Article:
The Reclining Buddha – To Visit Or Not?
There is always a danger of being disappointed in a place, especially if you have spent years hoping to visit. But as I gaze up into his large thought-provoking eyes, I cancel out the boisterous tourists surrounding me whose only wish is to snap a quick selfie for a facebook update before moving on, I realise that this place in particular is the one reason I wanted to visit Bangkok.
The Golden Reclining Buddha has been an image that has stuck with me since I first opened a textbook at school and saw the gigantic statue in all its horizontal glory. There was something about it that captivated me and led to my obsession with Wat Pho, one of the largest temple complexes in Bangkok.
This 46 metre mass of plaster bricks and golden leaf is encased within its own shrine with walls and a ceiling that have been intricately designed with beautiful painted murals and floral patterns and it has become a tourist haven. It is on all of the ‘must see’ lists for Bangkok; it has become one of those iconic images used by travel agents and websites the world over to promote Thailand to the thousands of visitors that grace this wonderful city each month.
And, I can’t deny it is one of the most beautiful things I have ever seen, but how many people wandering around, snapping away realise that this is the oldest and largest Buddhist temple within Thailand’s capital. How many tourists that shuffle past the reclining Buddha each day actually understand the importance of this site to the religious?
Now don’t get me wrong, during our visit, we too took many photos, but we were also considerate to the sacredness of the temple as a place of worship. We covered up accordingly, making sure our shoulders were covered and that are backsides were not hanging out the bottom of our shorts (ladies take note – this is not an appropriate way to dress although many seem to this so!), Paul removed his hat as requested and when those that were there to worship appeared we gave them space to honour and pray accordingly.
So why is it people fail to remember this? Has the popularity of taking a selfie at every location override the right to respect others and what they believe?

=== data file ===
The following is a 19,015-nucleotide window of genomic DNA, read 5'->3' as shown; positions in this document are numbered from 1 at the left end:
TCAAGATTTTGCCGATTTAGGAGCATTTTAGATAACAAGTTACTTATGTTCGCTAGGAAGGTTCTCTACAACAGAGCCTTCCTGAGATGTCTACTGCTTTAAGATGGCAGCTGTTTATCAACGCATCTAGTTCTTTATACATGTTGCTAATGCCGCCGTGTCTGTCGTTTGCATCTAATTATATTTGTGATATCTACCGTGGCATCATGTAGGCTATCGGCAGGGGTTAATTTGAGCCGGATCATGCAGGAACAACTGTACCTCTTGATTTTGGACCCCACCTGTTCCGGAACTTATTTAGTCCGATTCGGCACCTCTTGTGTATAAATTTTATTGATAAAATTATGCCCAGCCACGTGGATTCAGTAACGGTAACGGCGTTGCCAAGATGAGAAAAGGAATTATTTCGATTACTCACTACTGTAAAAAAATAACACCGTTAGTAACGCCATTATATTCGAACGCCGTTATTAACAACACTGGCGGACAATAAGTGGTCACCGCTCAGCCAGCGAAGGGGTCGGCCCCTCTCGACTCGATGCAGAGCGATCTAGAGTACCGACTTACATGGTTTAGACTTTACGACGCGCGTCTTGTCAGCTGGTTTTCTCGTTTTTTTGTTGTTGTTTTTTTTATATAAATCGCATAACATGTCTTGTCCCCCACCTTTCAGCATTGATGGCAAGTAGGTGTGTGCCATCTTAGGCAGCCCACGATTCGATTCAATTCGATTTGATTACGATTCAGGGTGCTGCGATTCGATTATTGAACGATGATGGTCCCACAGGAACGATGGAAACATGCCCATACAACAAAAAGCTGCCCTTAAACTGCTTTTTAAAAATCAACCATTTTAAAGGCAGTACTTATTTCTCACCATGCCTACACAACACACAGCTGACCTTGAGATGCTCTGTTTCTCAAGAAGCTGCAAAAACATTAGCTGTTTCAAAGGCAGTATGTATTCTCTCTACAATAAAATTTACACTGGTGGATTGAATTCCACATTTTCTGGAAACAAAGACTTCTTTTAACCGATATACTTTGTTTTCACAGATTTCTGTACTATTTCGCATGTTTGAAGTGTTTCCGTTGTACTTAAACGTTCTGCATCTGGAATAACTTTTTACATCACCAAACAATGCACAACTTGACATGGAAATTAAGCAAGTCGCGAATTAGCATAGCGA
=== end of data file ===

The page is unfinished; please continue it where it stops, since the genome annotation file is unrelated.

By all means, take your images, and your selfies, but do so without intruding on those that are actually there to show respect to the Buddha.
Why You Should Visit The Temple of Golden Reclining Buddha and Wat Pho?
Wat Pho is one of just six temples across Thailand to be awarded the distinctive honour of a first-class royal temple. Built on the site of another temple (an Ayuttaya era temple named Wat Photharam), Wat Pho has been extended and renovated several times and is now recognised by UNESCO in its Memory of the World programme.
The reclining Budhha, which depicts the Buddha’s pose at death when he entered Nirvana, and its stunning mother of pearl soles is just one of 1,000 buddhas to be found at this site, more than any other temple in Thailand. Many people however, simply pay the entrance fee to see the spectacular golden statue, not allowing enough time to enjoy the rest of the temple; but trust me when I say that this is a big mistake.
After spending time staring in wonderment at the huge effigy, don’t rush off, wander around and enjoy the other historical aspects of the site. After all, it is home to the first, and still active, royal monastery, is home to the library of the 7th Holiness Prince, Krom Phra Paramanujit Jinoros, one of the most famous Thai poets who was honoured by UNESCO as the Great Poet Laureate, and contains several different assembly halls, where at varies times of day you will see monks mediating or communities coming together in pray.
It is also home to four huge pagodas, each one standing at 42 metres and covered in alluring mosaic tiles, to symbolise the four Kings of the Chakri Dynasty.
Every time you turn a corner, something new will catch your eye – perhaps a Chinese statue will capture your imagination or a pavilion, intricately designed to both compliment its surrounds and stand out in its own right, will give your reason to pause and reflect.
Maybe you will be amazed by one of the 91 stupas (also known as chedi), or you are an individual that can appreciate and enjoy the delicately designed gardens complete with yogi statues. Perhaps it will be the peaceful areas tucked away at the edge of the 8 hectares that will appeal to you or the fact that you can have a traditional massage in Wat Pho’s own Thai traditional medicinal and massage school.
Ultimately, this is a temple that regardless of religious belief will cause you to ponder and contemplate.
Whilst within its white walls, you begin to forget that the bustling and chaotic city lays just footsteps away. Inside Wat Pho, apart from the crowds that move in an orderly fashion each day around the reclining Buddha, tranquillity reigns, monks in bright orange robes meditate and worshippers fill up the prayer rooms. Offerings are made to the mighty Buddha, chants are performed and then everyone retreats, heading back into the crowds of people to continue with daily life.
Have you visited the Golden Reclining Buddha? Did you take the time to wander around Wat Pho whilst you were there? We would love to hear your thoughts about this highly regarded temple in Bangkok.
Looking for a place to stay whilst in this area? Then why not stay at Casa Nithra which is within walking distance of this famous site.